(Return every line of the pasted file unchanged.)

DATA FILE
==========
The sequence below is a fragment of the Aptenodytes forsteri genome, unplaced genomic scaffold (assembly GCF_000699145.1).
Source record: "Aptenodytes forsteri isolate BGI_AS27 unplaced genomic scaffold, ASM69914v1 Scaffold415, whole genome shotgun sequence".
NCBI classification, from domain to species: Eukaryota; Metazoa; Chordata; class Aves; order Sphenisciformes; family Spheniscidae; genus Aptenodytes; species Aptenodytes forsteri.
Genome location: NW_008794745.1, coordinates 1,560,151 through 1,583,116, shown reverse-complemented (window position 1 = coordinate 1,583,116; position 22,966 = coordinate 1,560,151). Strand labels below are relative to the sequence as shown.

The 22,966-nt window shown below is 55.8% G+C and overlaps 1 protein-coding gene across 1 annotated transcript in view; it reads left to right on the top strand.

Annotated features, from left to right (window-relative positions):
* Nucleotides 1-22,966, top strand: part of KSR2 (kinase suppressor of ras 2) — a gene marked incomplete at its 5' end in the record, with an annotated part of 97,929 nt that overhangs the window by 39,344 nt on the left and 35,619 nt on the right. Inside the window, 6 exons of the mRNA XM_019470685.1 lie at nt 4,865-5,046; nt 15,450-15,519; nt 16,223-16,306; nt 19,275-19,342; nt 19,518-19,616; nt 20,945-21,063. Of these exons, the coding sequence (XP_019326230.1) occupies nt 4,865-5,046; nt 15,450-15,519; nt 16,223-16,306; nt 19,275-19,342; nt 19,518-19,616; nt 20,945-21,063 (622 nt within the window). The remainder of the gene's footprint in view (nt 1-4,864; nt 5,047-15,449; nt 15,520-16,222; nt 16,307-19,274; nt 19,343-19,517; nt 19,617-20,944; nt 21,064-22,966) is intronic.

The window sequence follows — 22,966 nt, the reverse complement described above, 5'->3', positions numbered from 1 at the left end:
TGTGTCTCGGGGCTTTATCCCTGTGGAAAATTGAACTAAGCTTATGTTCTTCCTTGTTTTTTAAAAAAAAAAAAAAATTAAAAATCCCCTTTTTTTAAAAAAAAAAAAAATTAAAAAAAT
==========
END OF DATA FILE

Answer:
The sequence below is a fragment of the Aptenodytes forsteri genome, unplaced genomic scaffold (assembly GCF_000699145.1).
Source record: "Aptenodytes forsteri isolate BGI_AS27 unplaced genomic scaffold, ASM69914v1 Scaffold415, whole genome shotgun sequence".
NCBI classification, from domain to species: Eukaryota; Metazoa; Chordata; class Aves; order Sphenisciformes; family Spheniscidae; genus Aptenodytes; species Aptenodytes forsteri.
Genome location: NW_008794745.1, coordinates 1,560,151 through 1,583,116, shown reverse-complemented (window position 1 = coordinate 1,583,116; position 22,966 = coordinate 1,560,151). Strand labels below are relative to the sequence as shown.

The 22,966-nt window shown below is 55.8% G+C and overlaps 1 protein-coding gene across 1 annotated transcript in view; it reads left to right on the top strand.

Annotated features, from left to right (window-relative positions):
* Nucleotides 1-22,966, top strand: part of KSR2 (kinase suppressor of ras 2) — a gene marked incomplete at its 5' end in the record, with an annotated part of 97,929 nt that overhangs the window by 39,344 nt on the left and 35,619 nt on the right. Inside the window, 6 exons of the mRNA XM_019470685.1 lie at nt 4,865-5,046; nt 15,450-15,519; nt 16,223-16,306; nt 19,275-19,342; nt 19,518-19,616; nt 20,945-21,063. Of these exons, the coding sequence (XP_019326230.1) occupies nt 4,865-5,046; nt 15,450-15,519; nt 16,223-16,306; nt 19,275-19,342; nt 19,518-19,616; nt 20,945-21,063 (622 nt within the window). The remainder of the gene's footprint in view (nt 1-4,864; nt 5,047-15,449; nt 15,520-16,222; nt 16,307-19,274; nt 19,343-19,517; nt 19,617-20,944; nt 21,064-22,966) is intronic.

The window sequence follows — 22,966 nt, the reverse complement described above, 5'->3', positions numbered from 1 at the left end:
TGTGTCTCGGGGCTTTATCCCTGTGGAAAATTGAACTAAGCTTATGTTCTTCCTTGTTTTTTAAAAAAAAAAAAAAATTAAAAATCCCCTTTTTTTAAAAAAAAAAAAAATTAAAAAAAT